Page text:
Who’s this year’s top of the pops?
So here we are then – our top five crime dramas of the year. As we’ve already mentioned, the sheer high standard this year has meant that choosing our list has been the most difficult since we started the site five years ago.
A few other noteable omissions that deserve a mention – Bodyguard (for its break-out, water-cooler quality alone), Informer (which slipped through the net… there are only so many hours in the day to watch and review programmes), and 13 Commandments and Tabula Rasa (proving that the Belgians are real crime drama players). We haven’t seen Perfume on Netflix (yet) and then there’s also Danish series Kriger on Netflix.
But no matter. Without further ado…
PS. As ever, we’ll give you the chance to vote on your favourites in the next day or two.
PPS. Stand by for our enormous 2019 crime drama preview, too – if you thought this year was good…
Some critics seem to have completely missed the point of Trust, comparing it unfavourably with the concurrent movie All The Money In The World, which covered much the same events. Instead, Trust operated on a far grander scale. Its star, Donald Sutherland, once commented on the genius of Federico Fellini, director of Casanova, that when he directed a close-up shot, Sutherland didn’t realise that it was planned for a scene in an entirely different part of the movie; and that’s the basis on which Trust operated, planting little seeds in early episodes that came to fruition only at the end.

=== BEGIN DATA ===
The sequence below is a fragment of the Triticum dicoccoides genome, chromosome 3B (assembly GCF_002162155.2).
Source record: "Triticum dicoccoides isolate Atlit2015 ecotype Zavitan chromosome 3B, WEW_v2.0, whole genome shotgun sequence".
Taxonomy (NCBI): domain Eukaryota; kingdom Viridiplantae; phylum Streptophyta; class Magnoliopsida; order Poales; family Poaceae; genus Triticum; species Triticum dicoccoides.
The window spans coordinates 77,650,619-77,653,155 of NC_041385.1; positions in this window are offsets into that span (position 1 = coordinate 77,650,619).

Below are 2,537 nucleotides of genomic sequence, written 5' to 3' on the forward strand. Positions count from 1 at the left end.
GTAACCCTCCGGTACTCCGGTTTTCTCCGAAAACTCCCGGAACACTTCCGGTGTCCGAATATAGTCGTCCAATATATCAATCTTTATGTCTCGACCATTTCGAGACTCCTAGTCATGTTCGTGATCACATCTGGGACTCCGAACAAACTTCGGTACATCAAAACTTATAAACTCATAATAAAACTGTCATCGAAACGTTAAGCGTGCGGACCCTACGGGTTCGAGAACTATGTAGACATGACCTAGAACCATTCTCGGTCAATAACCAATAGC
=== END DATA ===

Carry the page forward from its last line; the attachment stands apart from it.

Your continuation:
On the surface, Trust was about the kidnapping of John Paul Getty III, and the poisonous influence on his family of his immensely rich grandfather, Getty Sr. But in fact, Trust was about the way in which the bright hopes of the 1960s were eroded and overshadowed by the darkness of the 1970s. Money, drugs, sex, politics, crime, class, culture, society… Trust had it all, picked out in beautifully staged set-pieces from Mafia weddings to daring escapes, and boardroom battles to Hollywood orgies, with diamond-sharp dialogue and minutely observed characters. Though it will probably be most highly regarded for the towering performance of Sutherland as the monstrous Getty Sr, Trust was a true ensemble piece, breathtaking in its planning and execution. Yes, it was a crime thriller, but its most ingenious trick was to smuggle an examination of society through an entire decade, into what was at first appearances a very simple plot.
FOR ALL OUR REVIEWS OF TRUST CLICK HERE
4 The Deuce (Series 2)